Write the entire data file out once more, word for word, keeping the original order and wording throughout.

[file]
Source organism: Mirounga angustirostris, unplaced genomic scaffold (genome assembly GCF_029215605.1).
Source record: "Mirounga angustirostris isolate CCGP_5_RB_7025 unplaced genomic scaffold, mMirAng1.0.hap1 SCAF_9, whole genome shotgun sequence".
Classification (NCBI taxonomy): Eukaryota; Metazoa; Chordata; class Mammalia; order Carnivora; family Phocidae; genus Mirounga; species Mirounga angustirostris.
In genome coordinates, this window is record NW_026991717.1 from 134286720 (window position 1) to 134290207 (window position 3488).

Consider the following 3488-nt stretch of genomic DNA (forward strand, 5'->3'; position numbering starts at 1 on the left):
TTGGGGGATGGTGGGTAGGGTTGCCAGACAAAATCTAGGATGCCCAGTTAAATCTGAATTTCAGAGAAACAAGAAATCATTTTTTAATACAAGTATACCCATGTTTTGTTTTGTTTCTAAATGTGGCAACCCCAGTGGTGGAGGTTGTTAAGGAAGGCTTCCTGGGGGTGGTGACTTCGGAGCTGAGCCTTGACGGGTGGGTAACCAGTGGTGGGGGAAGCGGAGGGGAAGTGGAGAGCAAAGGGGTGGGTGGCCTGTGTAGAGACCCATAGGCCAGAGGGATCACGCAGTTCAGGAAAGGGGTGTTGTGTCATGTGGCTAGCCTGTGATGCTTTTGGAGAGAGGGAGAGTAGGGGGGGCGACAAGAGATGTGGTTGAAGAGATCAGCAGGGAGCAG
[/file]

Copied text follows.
Source organism: Mirounga angustirostris, unplaced genomic scaffold (genome assembly GCF_029215605.1).
Source record: "Mirounga angustirostris isolate CCGP_5_RB_7025 unplaced genomic scaffold, mMirAng1.0.hap1 SCAF_9, whole genome shotgun sequence".
Classification (NCBI taxonomy): Eukaryota; Metazoa; Chordata; class Mammalia; order Carnivora; family Phocidae; genus Mirounga; species Mirounga angustirostris.
In genome coordinates, this window is record NW_026991717.1 from 134286720 (window position 1) to 134290207 (window position 3488).

Consider the following 3488-nt stretch of genomic DNA (forward strand, 5'->3'; position numbering starts at 1 on the left):
TTGGGGGATGGTGGGTAGGGTTGCCAGACAAAATCTAGGATGCCCAGTTAAATCTGAATTTCAGAGAAACAAGAAATCATTTTTTAATACAAGTATACCCATGTTTTGTTTTGTTTCTAAATGTGGCAACCCCAGTGGTGGAGGTTGTTAAGGAAGGCTTCCTGGGGGTGGTGACTTCGGAGCTGAGCCTTGACGGGTGGGTAACCAGTGGTGGGGGAAGCGGAGGGGAAGTGGAGAGCAAAGGGGTGGGTGGCCTGTGTAGAGACCCATAGGCCAGAGGGATCACGCAGTTCAGGAAAGGGGTGTTGTGTCATGTGGCTAGCCTGTGATGCTTTTGGAGAGAGGGAGAGTAGGGGGGGCGACAAGAGATGTGGTTGAAGAGATCAGCAGGGAGCAG